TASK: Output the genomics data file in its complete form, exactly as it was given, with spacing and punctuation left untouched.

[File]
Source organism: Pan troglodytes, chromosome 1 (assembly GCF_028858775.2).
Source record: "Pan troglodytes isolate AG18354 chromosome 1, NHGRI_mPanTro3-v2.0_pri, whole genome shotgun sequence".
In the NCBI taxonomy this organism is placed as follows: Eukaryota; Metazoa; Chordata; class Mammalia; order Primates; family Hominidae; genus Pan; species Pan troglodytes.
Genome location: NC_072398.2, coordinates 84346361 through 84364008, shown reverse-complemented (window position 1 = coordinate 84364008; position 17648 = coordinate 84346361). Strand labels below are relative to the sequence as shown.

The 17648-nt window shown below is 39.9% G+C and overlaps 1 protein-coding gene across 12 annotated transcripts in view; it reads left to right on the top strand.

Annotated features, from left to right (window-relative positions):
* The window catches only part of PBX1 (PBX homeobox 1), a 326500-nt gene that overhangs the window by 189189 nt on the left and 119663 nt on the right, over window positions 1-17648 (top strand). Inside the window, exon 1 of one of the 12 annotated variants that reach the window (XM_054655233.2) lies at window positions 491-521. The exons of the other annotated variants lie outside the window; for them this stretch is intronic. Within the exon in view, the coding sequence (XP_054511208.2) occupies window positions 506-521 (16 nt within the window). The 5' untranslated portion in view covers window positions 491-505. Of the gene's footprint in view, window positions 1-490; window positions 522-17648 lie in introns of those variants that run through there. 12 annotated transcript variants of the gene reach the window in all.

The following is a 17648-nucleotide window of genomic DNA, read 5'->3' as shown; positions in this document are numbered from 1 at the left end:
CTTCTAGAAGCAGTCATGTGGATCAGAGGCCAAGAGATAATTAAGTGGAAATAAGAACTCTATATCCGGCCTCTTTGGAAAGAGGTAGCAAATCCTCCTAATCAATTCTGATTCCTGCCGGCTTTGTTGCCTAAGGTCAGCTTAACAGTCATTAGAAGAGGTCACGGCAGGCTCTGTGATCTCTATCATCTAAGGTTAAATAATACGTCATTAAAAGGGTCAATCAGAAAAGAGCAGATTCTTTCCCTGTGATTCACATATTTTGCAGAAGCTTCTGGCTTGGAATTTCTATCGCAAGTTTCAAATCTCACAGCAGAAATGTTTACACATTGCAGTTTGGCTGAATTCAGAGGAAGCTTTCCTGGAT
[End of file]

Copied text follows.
Source organism: Pan troglodytes, chromosome 1 (assembly GCF_028858775.2).
Source record: "Pan troglodytes isolate AG18354 chromosome 1, NHGRI_mPanTro3-v2.0_pri, whole genome shotgun sequence".
In the NCBI taxonomy this organism is placed as follows: Eukaryota; Metazoa; Chordata; class Mammalia; order Primates; family Hominidae; genus Pan; species Pan troglodytes.
Genome location: NC_072398.2, coordinates 84346361 through 84364008, shown reverse-complemented (window position 1 = coordinate 84364008; position 17648 = coordinate 84346361). Strand labels below are relative to the sequence as shown.

The 17648-nt window shown below is 39.9% G+C and overlaps 1 protein-coding gene across 12 annotated transcripts in view; it reads left to right on the top strand.

Annotated features, from left to right (window-relative positions):
* The window catches only part of PBX1 (PBX homeobox 1), a 326500-nt gene that overhangs the window by 189189 nt on the left and 119663 nt on the right, over window positions 1-17648 (top strand). Inside the window, exon 1 of one of the 12 annotated variants that reach the window (XM_054655233.2) lies at window positions 491-521. The exons of the other annotated variants lie outside the window; for them this stretch is intronic. Within the exon in view, the coding sequence (XP_054511208.2) occupies window positions 506-521 (16 nt within the window). The 5' untranslated portion in view covers window positions 491-505. Of the gene's footprint in view, window positions 1-490; window positions 522-17648 lie in introns of those variants that run through there. 12 annotated transcript variants of the gene reach the window in all.

The following is a 17648-nucleotide window of genomic DNA, read 5'->3' as shown; positions in this document are numbered from 1 at the left end:
CTTCTAGAAGCAGTCATGTGGATCAGAGGCCAAGAGATAATTAAGTGGAAATAAGAACTCTATATCCGGCCTCTTTGGAAAGAGGTAGCAAATCCTCCTAATCAATTCTGATTCCTGCCGGCTTTGTTGCCTAAGGTCAGCTTAACAGTCATTAGAAGAGGTCACGGCAGGCTCTGTGATCTCTATCATCTAAGGTTAAATAATACGTCATTAAAAGGGTCAATCAGAAAAGAGCAGATTCTTTCCCTGTGATTCACATATTTTGCAGAAGCTTCTGGCTTGGAATTTCTATCGCAAGTTTCAAATCTCACAGCAGAAATGTTTACACATTGCAGTTTGGCTGAATTCAGAGGAAGCTTTCCTGGAT